Men win humor test (by a hair)
Men are funnier than women, but only just barely and mostly to other men. So says a psychology study from the University of California, San Diego Division of Social Sciences.
While the findings lend some support to the stereotype on gender differences and humor perhaps most vociferously and provocatively argued in recent memory by author Christopher Hitchens in his 2007 Vanity Fair article "Why Women Aren't Funny" they also undermine the standard explanations as to why. The standard explanations are usually variations on an evolutionary sexual-selection argument that likens a man's humor to a peacock's fancy tail or a deer's rack of antlers, useful primarily for showing off and impressing potential mates.
Besides, said the study's first author Laura Mickes, a postdoctoral researcher in the UC San Diego Department of Psychology and a Ph.D. graduate of the same department, "The differences we find between men's and women's ability to be funny are so small that they can't account for the strength of the belief in the stereotype."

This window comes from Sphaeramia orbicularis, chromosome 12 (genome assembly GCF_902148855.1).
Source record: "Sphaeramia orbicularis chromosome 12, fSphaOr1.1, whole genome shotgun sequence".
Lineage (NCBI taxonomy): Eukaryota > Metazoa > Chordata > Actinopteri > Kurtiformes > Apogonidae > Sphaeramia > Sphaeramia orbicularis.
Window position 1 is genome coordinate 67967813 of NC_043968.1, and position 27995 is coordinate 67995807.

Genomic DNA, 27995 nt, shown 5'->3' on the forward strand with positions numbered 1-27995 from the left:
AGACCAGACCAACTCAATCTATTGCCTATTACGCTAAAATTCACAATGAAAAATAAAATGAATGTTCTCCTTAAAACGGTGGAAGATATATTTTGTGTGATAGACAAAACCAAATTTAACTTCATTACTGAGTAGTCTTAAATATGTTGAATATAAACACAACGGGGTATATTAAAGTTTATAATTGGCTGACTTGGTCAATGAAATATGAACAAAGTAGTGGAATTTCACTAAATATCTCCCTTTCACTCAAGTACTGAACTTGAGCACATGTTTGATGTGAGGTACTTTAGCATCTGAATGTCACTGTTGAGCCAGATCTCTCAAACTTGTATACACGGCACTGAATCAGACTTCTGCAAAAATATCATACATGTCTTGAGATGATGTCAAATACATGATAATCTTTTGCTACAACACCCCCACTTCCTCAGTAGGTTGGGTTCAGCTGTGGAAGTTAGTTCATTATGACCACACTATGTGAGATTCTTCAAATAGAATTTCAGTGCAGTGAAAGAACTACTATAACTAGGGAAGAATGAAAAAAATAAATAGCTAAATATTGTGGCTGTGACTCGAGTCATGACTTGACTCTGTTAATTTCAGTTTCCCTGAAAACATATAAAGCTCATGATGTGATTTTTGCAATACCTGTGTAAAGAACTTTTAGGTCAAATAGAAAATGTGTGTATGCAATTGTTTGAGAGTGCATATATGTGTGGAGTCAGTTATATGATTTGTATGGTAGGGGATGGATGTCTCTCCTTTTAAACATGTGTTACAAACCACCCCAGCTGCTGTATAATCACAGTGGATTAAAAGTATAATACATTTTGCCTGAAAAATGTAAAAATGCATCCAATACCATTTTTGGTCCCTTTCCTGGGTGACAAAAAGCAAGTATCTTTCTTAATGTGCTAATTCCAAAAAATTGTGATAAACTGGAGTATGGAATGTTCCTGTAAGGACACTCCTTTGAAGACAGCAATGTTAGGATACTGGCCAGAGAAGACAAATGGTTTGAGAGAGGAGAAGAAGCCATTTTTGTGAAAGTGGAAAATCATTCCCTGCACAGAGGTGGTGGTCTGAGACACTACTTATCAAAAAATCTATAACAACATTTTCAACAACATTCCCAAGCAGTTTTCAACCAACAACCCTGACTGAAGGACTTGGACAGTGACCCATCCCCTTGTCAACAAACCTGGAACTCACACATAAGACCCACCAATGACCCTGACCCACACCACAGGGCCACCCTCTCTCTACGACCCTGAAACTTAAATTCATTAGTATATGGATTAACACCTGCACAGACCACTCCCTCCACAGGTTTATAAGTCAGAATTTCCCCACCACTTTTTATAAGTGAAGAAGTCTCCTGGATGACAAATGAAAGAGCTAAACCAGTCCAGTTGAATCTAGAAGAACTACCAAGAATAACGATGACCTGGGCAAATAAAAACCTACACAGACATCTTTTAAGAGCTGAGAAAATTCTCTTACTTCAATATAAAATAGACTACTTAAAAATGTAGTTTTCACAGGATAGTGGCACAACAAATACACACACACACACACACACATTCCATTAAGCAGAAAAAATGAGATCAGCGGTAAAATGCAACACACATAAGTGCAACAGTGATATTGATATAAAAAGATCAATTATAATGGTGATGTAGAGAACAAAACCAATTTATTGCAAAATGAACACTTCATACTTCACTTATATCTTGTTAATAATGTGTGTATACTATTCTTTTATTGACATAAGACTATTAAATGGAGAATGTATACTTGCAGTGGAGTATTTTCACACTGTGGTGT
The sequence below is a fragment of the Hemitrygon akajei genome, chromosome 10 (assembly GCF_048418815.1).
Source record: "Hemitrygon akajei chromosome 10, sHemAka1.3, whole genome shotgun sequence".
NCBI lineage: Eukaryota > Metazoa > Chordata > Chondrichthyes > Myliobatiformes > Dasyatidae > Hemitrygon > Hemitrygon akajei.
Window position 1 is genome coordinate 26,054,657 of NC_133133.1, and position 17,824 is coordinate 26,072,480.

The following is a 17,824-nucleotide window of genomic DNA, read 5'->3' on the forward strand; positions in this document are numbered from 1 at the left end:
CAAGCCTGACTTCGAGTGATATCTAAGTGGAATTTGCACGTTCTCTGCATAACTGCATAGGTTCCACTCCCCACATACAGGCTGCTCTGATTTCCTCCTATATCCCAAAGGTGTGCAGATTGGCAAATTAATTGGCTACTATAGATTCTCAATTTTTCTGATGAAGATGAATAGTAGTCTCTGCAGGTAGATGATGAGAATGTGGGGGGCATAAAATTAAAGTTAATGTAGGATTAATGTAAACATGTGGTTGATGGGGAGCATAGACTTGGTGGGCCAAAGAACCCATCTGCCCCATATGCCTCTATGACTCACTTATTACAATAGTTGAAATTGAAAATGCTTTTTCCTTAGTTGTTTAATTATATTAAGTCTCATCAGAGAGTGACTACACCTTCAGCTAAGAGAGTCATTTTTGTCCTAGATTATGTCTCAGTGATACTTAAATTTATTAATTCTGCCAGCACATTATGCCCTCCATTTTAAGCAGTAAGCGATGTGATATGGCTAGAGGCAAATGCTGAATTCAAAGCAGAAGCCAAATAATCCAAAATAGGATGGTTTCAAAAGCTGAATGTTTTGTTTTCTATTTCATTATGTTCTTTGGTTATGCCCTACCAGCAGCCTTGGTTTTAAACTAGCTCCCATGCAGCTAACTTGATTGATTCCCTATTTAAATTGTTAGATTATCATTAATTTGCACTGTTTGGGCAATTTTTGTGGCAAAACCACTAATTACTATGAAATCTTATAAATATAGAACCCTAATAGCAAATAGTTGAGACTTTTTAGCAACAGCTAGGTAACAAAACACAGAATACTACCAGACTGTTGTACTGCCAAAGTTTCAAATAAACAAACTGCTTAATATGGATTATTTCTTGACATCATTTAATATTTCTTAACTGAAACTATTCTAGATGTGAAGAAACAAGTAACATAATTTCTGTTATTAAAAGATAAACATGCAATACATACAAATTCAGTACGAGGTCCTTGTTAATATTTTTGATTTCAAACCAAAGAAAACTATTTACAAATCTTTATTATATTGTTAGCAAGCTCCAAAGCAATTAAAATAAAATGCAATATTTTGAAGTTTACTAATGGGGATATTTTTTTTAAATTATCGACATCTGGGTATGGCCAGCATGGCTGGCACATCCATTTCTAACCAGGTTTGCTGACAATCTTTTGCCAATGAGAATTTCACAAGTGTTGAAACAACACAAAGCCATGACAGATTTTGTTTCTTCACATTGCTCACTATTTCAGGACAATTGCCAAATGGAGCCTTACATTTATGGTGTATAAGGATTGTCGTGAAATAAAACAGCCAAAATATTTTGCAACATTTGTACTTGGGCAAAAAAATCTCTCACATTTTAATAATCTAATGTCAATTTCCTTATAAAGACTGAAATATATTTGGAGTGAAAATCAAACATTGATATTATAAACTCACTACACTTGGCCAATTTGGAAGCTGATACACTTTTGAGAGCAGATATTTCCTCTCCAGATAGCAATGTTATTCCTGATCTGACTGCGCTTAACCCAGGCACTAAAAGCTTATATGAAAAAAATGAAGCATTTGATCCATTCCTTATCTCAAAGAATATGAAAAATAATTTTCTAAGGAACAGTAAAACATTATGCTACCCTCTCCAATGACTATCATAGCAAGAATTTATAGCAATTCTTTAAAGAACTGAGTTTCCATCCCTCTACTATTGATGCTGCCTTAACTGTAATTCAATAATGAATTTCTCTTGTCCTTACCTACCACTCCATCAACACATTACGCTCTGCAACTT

Men edged out women by 0.11 points out of a theoretically possible perfect score of 5.0, while about 90 percent of both male and female study participants agreed with the stereotype that men are funnier.
The study, published in the journal Psychonomic Bulletin & Review, used a controlled version of The New Yorker cartoon caption contest to reach its conclusions.
Coauthors on the study are Nicholas Christenfeld, a UC San Diego professor of psychology, graduate students Drew Walker and Julian Parris, and Robert Mankoff, cartoon editor for The New Yorker.
Male prowess at the task of being funny on command, said Christenfeld, was "just at the edge of detectability," and men scored better with other men than with women.
The study team ran two separate but related experiments. The first experiment had 16 undergraduate males and 16 undergraduate females writing captions alone in a quiet room for 20 New Yorker cartoons in 45 minutes, for a total of 640 captions. All were instructed to be as funny as they could be.